A growing number of corporations are releasing stand-alone sustainability reports. To provide insight into corporate sustainability performance, many reports contain sets of performance indicators. However, questions remain about what should be reported and the indicators disclosed vary widely. This report presents an analysis of the indicators disclosed in 94 Canadian corporate sustainability reports.
Sustainability policies, plans, programs, and projects have been initiated in corporations around the world. Given the broad nature of sustainability, the breadth and depth of these initiatives varies widely. For example, initiatives as diverse as measuring a corporation’s carbon footprint, fostering diversity in the workplace, and supporting community development could all be classified under the umbrella of sustainability. These initiatives are of interest to a variety of internal and external stakeholders. Depending on the issue, these stakeholders may include employees, investors, customers, suppliers, regulators, nongovernmental organizations, and local communities, to name a few.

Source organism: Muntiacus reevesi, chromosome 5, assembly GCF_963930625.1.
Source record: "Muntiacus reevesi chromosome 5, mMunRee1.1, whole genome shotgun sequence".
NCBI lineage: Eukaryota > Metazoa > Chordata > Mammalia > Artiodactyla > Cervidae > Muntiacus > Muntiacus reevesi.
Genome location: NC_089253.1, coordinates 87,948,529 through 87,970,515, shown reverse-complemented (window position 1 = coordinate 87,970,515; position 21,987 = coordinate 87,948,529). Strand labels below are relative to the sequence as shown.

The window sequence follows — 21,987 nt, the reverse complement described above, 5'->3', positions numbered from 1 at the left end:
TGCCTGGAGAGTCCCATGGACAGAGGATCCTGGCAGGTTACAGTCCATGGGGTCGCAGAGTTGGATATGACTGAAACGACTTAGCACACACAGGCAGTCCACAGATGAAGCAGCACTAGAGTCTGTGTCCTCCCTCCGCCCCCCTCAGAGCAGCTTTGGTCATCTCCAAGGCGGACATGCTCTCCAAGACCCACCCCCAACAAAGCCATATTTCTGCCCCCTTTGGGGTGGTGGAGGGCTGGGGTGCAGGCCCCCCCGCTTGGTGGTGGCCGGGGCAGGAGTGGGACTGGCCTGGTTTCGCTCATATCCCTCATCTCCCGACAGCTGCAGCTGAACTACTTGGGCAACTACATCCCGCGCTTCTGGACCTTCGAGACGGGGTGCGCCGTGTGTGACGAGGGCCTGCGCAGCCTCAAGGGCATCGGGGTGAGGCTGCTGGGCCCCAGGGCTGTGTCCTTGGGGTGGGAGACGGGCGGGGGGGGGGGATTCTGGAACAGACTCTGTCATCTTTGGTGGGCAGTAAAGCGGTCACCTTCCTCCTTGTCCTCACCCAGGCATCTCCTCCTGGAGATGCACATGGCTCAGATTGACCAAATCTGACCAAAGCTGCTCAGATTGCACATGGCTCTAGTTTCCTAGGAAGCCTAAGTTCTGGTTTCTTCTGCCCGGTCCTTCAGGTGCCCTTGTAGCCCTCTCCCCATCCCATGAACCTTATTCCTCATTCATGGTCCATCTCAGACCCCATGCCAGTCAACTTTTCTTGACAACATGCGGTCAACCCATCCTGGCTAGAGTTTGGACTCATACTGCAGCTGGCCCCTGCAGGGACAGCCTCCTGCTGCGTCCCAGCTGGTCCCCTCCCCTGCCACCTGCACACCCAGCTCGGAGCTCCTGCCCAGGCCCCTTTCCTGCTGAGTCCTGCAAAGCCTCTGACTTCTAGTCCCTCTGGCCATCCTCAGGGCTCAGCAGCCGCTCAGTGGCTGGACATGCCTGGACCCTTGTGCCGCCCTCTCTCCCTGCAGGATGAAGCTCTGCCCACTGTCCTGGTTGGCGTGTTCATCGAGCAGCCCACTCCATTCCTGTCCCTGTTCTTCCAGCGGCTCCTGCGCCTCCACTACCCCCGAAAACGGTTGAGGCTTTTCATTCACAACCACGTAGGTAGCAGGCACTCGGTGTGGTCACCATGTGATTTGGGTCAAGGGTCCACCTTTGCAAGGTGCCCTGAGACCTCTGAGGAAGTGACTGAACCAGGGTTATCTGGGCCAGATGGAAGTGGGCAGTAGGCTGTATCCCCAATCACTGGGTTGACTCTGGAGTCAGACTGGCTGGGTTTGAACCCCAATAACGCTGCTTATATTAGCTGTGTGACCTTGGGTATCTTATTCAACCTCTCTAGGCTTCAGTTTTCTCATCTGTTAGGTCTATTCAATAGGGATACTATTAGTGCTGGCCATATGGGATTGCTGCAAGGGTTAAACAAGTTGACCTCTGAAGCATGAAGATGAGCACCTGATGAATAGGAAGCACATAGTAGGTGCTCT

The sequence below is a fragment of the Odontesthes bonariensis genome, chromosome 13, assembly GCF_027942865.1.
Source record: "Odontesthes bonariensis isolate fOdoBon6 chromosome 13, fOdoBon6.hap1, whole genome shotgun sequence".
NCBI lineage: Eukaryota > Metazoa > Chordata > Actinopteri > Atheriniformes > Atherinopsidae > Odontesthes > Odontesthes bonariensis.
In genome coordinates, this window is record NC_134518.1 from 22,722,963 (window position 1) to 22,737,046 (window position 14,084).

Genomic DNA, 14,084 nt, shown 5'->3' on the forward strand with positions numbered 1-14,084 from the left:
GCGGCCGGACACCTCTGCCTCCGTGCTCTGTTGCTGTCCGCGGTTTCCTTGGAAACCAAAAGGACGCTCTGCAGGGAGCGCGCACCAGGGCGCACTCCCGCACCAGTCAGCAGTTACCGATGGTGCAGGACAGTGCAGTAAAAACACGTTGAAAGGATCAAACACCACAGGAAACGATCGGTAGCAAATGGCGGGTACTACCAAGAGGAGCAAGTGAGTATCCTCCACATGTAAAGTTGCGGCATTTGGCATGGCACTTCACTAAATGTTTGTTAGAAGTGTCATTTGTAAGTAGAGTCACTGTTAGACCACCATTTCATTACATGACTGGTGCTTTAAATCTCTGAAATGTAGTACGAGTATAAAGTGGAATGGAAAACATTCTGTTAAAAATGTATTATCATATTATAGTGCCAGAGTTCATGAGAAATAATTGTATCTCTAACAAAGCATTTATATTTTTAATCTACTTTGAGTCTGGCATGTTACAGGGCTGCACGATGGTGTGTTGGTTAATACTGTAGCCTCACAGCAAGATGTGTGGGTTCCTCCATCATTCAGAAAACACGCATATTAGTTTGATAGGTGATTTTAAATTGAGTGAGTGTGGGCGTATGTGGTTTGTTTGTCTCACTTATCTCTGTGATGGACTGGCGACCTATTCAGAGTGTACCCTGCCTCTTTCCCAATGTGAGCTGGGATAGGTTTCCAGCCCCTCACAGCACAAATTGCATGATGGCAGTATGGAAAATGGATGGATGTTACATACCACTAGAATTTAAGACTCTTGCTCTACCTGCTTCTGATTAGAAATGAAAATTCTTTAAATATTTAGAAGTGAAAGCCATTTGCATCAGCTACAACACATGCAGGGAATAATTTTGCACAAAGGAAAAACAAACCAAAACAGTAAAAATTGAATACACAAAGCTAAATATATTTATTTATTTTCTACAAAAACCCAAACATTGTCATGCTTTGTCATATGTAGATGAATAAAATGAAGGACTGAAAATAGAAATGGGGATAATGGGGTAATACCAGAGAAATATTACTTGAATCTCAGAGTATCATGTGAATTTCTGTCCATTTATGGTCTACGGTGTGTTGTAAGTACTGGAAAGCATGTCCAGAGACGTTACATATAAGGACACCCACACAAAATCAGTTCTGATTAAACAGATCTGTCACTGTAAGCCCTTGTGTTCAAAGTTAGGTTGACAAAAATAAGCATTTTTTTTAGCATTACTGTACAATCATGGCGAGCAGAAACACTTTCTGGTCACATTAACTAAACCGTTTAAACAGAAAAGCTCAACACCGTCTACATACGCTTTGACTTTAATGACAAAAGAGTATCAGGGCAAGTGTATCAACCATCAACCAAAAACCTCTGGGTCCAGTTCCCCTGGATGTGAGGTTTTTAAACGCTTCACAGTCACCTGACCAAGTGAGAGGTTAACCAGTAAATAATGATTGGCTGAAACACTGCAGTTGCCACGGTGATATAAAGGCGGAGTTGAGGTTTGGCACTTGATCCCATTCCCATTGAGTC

One important way corporations share information about their sustainability initiatives is through the release of publicly available reports. Although the titles of these reports differ, they typically include words such as “sustainability,” “responsibility,” “accountability,” or “citizenship,” and they focus on addressing the economic, environmental, and social dimensions of corporate performance through a review of both qualitative and quantitative information. (For the remainder of this issue, the term “sustainability report” is used.)